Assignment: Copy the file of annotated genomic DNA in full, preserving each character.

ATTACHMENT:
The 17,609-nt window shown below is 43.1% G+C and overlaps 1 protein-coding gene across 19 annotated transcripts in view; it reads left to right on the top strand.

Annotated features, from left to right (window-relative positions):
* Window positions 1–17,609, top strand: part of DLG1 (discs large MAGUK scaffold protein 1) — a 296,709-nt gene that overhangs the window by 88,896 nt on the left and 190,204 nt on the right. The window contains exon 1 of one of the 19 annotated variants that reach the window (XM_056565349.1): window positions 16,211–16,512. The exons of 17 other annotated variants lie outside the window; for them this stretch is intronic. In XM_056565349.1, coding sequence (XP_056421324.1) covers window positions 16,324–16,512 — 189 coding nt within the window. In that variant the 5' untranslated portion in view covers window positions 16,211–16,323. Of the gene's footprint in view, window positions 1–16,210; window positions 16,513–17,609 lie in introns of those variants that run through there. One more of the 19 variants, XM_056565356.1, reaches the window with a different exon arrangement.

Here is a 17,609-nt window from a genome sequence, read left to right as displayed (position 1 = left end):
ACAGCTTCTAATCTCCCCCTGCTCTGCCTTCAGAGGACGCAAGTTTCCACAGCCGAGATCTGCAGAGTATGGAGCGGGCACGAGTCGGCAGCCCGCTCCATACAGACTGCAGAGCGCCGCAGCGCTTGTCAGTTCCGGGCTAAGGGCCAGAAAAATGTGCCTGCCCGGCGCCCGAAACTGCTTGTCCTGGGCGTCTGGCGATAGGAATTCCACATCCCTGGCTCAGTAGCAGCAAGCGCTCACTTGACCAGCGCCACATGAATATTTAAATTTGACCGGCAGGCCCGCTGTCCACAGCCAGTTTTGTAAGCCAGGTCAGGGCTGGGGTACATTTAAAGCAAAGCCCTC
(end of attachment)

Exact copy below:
The 17,609-nt window shown below is 43.1% G+C and overlaps 1 protein-coding gene across 19 annotated transcripts in view; it reads left to right on the top strand.

Annotated features, from left to right (window-relative positions):
* Window positions 1–17,609, top strand: part of DLG1 (discs large MAGUK scaffold protein 1) — a 296,709-nt gene that overhangs the window by 88,896 nt on the left and 190,204 nt on the right. The window contains exon 1 of one of the 19 annotated variants that reach the window (XM_056565349.1): window positions 16,211–16,512. The exons of 17 other annotated variants lie outside the window; for them this stretch is intronic. In XM_056565349.1, coding sequence (XP_056421324.1) covers window positions 16,324–16,512 — 189 coding nt within the window. In that variant the 5' untranslated portion in view covers window positions 16,211–16,323. Of the gene's footprint in view, window positions 1–16,210; window positions 16,513–17,609 lie in introns of those variants that run through there. One more of the 19 variants, XM_056565356.1, reaches the window with a different exon arrangement.

Here is a 17,609-nt window from a genome sequence, read left to right as displayed (position 1 = left end):
ACAGCTTCTAATCTCCCCCTGCTCTGCCTTCAGAGGACGCAAGTTTCCACAGCCGAGATCTGCAGAGTATGGAGCGGGCACGAGTCGGCAGCCCGCTCCATACAGACTGCAGAGCGCCGCAGCGCTTGTCAGTTCCGGGCTAAGGGCCAGAAAAATGTGCCTGCCCGGCGCCCGAAACTGCTTGTCCTGGGCGTCTGGCGATAGGAATTCCACATCCCTGGCTCAGTAGCAGCAAGCGCTCACTTGACCAGCGCCACATGAATATTTAAATTTGACCGGCAGGCCCGCTGTCCACAGCCAGTTTTGTAAGCCAGGTCAGGGCTGGGGTACATTTAAAGCAAAGCCCTC